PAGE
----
“Cannabis businesses face insurance availability and insurance coverage gaps—which means that those who shop, those who work in, those who sell goods or services to, or those who own, invest in, or operate cannabis businesses may not have access to insurance to help them recover if there are accidents, injuries, property damage, or any of the things insurance typically covers,” said Mr. Jones. “As state insurance regulators, one of our responsibilities is to understand new legal businesses and their insurance needs and then work to encourage the availability of insurance to meet these new risks and coverage needs.
The newly created NAIC Cannabis Insurance Working Group will consider the insurance regulatory issues surrounding the legalized cannabis business from seed to sale, including availability and scope of coverage, workers compensation issues, and consumer information and protection. The working group will also develop a white paper outlining the issues and make recommendations for the development of regulatory guidance as appropriate.
Recently, the California Insurance Department approved three more insurers to offer coverage for the cannabis industry in California. The North River Insurance Company and United States Fire Insurance Company began offering coverage August 2, and White Pine Insurance Company will begin offering coverage later this month. All three insurers will write surety bonds for the cannabis businesses.
BUREAU OF CANNABIS CONTROL
The Bureau of Cannabis Control (Bureau) today announced that the Cannabis Advisory Committee will hold its next meeting on Monday, August 20 in Sacramento.
The Meeting Notice and Agenda and meeting materials have been posted to the Bureau’s website and can be found here: http://bcc.ca.gov/about_us/committee_meetings.html.
CANNABIS ADVISORY COMMITTEE MEETING:
WHERE: Hilton Sacramento Arden West – Grand Ballroom, 2200 Harvard Street, Sacramento, CA 95815
WHEN: Monday, August 20, 2018, at 10:00 a.m.
LIVE WEBCAST: The Bureau also plans to webcast this meeting. To view the Cannabis Advisory Committee meeting webcast, please visit the following link on August 20: https://thedcapage.blog/webcasts/.
SEATING LIMITED: Meeting attendees are encouraged to arrive early, as the Bureau cannot guarantee seating in the event the room reaches capacity.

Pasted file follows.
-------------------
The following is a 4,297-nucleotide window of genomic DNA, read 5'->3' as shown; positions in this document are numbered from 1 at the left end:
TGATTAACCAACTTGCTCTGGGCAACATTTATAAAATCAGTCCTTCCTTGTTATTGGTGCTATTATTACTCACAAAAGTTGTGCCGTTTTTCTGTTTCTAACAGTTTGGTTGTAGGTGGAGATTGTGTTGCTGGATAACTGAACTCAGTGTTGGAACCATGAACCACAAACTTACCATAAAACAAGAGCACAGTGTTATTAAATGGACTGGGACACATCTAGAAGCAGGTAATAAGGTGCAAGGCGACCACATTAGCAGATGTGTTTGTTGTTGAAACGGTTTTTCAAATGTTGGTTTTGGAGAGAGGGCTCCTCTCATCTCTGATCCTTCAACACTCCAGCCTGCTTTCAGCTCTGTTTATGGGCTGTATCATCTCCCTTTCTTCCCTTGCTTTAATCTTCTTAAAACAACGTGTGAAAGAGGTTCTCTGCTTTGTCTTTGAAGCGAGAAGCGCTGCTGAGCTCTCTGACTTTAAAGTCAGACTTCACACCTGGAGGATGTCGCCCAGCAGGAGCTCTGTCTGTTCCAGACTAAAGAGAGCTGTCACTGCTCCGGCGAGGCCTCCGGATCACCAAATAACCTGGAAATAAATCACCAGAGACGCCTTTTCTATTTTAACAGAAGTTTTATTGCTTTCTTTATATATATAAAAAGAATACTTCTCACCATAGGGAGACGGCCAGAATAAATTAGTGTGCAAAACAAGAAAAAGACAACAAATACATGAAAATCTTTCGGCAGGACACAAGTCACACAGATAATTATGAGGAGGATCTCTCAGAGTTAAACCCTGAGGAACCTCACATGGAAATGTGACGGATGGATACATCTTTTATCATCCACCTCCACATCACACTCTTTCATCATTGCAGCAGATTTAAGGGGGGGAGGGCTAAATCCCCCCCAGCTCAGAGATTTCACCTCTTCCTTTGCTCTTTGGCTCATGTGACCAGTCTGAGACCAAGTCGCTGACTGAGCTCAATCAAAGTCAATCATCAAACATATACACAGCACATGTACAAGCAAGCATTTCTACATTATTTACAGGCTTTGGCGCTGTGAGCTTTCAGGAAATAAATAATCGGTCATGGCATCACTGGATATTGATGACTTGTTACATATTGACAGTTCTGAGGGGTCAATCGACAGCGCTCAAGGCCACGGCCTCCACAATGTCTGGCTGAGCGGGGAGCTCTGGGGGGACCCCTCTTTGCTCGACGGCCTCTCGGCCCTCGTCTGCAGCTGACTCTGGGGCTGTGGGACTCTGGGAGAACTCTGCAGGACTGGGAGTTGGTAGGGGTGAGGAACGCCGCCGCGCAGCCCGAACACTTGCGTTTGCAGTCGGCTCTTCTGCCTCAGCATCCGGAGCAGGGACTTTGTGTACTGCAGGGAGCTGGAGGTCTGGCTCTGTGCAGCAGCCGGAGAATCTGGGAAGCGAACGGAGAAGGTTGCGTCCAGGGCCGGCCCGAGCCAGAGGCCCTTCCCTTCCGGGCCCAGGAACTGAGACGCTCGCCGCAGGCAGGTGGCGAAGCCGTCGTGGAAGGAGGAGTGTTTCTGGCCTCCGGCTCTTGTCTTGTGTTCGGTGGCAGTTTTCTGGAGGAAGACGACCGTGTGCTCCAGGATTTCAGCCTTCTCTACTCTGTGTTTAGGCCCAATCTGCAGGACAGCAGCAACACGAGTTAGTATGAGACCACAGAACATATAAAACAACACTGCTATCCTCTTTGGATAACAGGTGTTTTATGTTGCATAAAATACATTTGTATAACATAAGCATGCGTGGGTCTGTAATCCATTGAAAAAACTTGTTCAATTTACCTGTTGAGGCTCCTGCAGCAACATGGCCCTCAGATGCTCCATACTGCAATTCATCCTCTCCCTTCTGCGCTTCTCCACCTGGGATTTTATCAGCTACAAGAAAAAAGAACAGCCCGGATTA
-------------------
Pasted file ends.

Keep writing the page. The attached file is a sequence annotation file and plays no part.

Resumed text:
The Cannabis Advisory Committee advises the Bureau and the other licensing authorities – the California Department of Food and Agriculture and the California Department of Public Health – on the development of regulations that help protect public health and safety and reduce the illegal market for cannabis.
For additional information about the Cannabis Advisory Committee, or to subscribe to email alerts to hear about updates as they become available, please visit the Bureau’s website at http://www.bcc.ca.gov/. For information on all three state licensing authorities, please visit the state’s California Cannabis Portal at https://cannabis.ca.gov/. Follow the Bureau on Facebook, Twitter and Instagram for daily news and updates.
Those looking to get in touch with the Bureau of Cannabis Control can reach our Call Center at (833) 768-5880, or send an email to email@example.com.
Title: Up in smoke: New rules prompt re-examination of pot on Catalina
Author: Catalina Islander
Date: 10 August 2018
New regulations proposed by the state’s relatively new Bureau of Cannabis Control have prompted a discussion of Catalina’s existing rules governing the delivery of medical marijuana.
The state proposal prompted a lively discussion at Tuesday’s council meeting and sent much of the city’s earlier work on cannabis regulation up in smoke.
Catalina officials were surprised by a new directive by the state agency that governs marijuana in the state because the new rules would prohibit the transport of pot “by aircraft, watercraft, rail, drone, human powered or unmanned vehicle.”
The new rules would also seem to limit the ability of city officials to regulate deliveries into the city, although the mash up of federal and state laws and regulations left many unanswered questions and no solid answers for the questions that are clear.
Federal law already prohibits the carriage of pot across the channel in federal waters and if the new state regulations go into effect, it is unclear how medical or recreational marijuana could legally be delivered to the island.
Title: Oroville council moves forward with ordinances including cannabis business permits
Author: Enterprise Record
Date: 7 August 2018
CANNABIS WIRE NEWSLETTER
Sacramento City Council Unanimously Greenlights Equity Program